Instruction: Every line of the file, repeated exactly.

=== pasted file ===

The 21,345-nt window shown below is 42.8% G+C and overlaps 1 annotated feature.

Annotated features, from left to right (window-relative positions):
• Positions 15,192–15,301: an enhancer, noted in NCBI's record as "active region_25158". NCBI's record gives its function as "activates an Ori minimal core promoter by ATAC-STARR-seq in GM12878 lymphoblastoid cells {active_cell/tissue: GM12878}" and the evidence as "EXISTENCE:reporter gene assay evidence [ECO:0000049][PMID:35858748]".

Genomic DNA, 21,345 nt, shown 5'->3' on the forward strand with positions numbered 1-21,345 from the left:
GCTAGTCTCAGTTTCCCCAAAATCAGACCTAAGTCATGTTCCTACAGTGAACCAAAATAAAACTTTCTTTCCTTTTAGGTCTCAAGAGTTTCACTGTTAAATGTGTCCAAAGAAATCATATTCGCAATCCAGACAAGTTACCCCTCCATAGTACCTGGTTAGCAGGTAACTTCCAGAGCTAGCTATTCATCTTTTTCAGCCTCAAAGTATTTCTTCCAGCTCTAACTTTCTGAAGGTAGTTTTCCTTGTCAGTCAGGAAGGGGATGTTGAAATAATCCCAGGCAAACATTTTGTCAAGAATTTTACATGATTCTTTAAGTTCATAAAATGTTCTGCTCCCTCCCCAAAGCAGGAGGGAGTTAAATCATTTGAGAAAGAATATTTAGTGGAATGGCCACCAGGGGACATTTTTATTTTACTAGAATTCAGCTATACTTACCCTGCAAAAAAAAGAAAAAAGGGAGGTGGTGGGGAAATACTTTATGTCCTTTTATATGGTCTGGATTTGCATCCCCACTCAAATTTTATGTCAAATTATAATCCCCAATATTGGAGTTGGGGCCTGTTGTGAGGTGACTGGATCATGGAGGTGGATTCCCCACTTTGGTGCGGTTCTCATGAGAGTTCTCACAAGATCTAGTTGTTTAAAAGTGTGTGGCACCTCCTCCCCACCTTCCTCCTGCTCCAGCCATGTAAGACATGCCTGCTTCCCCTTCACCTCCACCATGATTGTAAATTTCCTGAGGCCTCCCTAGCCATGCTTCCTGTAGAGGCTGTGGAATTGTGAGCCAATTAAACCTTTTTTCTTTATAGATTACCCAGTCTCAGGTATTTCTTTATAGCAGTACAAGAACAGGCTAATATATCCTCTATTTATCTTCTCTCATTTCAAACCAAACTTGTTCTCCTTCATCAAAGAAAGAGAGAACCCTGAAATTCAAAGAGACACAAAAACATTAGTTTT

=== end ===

The 21,345-nt window shown below is 42.8% G+C and overlaps 1 annotated feature.

Annotated features, from left to right (window-relative positions):
• Positions 15,192–15,301: an enhancer, noted in NCBI's record as "active region_25158". NCBI's record gives its function as "activates an Ori minimal core promoter by ATAC-STARR-seq in GM12878 lymphoblastoid cells {active_cell/tissue: GM12878}" and the evidence as "EXISTENCE:reporter gene assay evidence [ECO:0000049][PMID:35858748]".

Genomic DNA, 21,345 nt, shown 5'->3' on the forward strand with positions numbered 1-21,345 from the left:
GCTAGTCTCAGTTTCCCCAAAATCAGACCTAAGTCATGTTCCTACAGTGAACCAAAATAAAACTTTCTTTCCTTTTAGGTCTCAAGAGTTTCACTGTTAAATGTGTCCAAAGAAATCATATTCGCAATCCAGACAAGTTACCCCTCCATAGTACCTGGTTAGCAGGTAACTTCCAGAGCTAGCTATTCATCTTTTTCAGCCTCAAAGTATTTCTTCCAGCTCTAACTTTCTGAAGGTAGTTTTCCTTGTCAGTCAGGAAGGGGATGTTGAAATAATCCCAGGCAAACATTTTGTCAAGAATTTTACATGATTCTTTAAGTTCATAAAATGTTCTGCTCCCTCCCCAAAGCAGGAGGGAGTTAAATCATTTGAGAAAGAATATTTAGTGGAATGGCCACCAGGGGACATTTTTATTTTACTAGAATTCAGCTATACTTACCCTGCAAAAAAAAGAAAAAAGGGAGGTGGTGGGGAAATACTTTATGTCCTTTTATATGGTCTGGATTTGCATCCCCACTCAAATTTTATGTCAAATTATAATCCCCAATATTGGAGTTGGGGCCTGTTGTGAGGTGACTGGATCATGGAGGTGGATTCCCCACTTTGGTGCGGTTCTCATGAGAGTTCTCACAAGATCTAGTTGTTTAAAAGTGTGTGGCACCTCCTCCCCACCTTCCTCCTGCTCCAGCCATGTAAGACATGCCTGCTTCCCCTTCACCTCCACCATGATTGTAAATTTCCTGAGGCCTCCCTAGCCATGCTTCCTGTAGAGGCTGTGGAATTGTGAGCCAATTAAACCTTTTTTCTTTATAGATTACCCAGTCTCAGGTATTTCTTTATAGCAGTACAAGAACAGGCTAATATATCCTCTATTTATCTTCTCTCATTTCAAACCAAACTTGTTCTCCTTCATCAAAGAAAGAGAGAACCCTGAAATTCAAAGAGACACAAAAACATTAGTTTT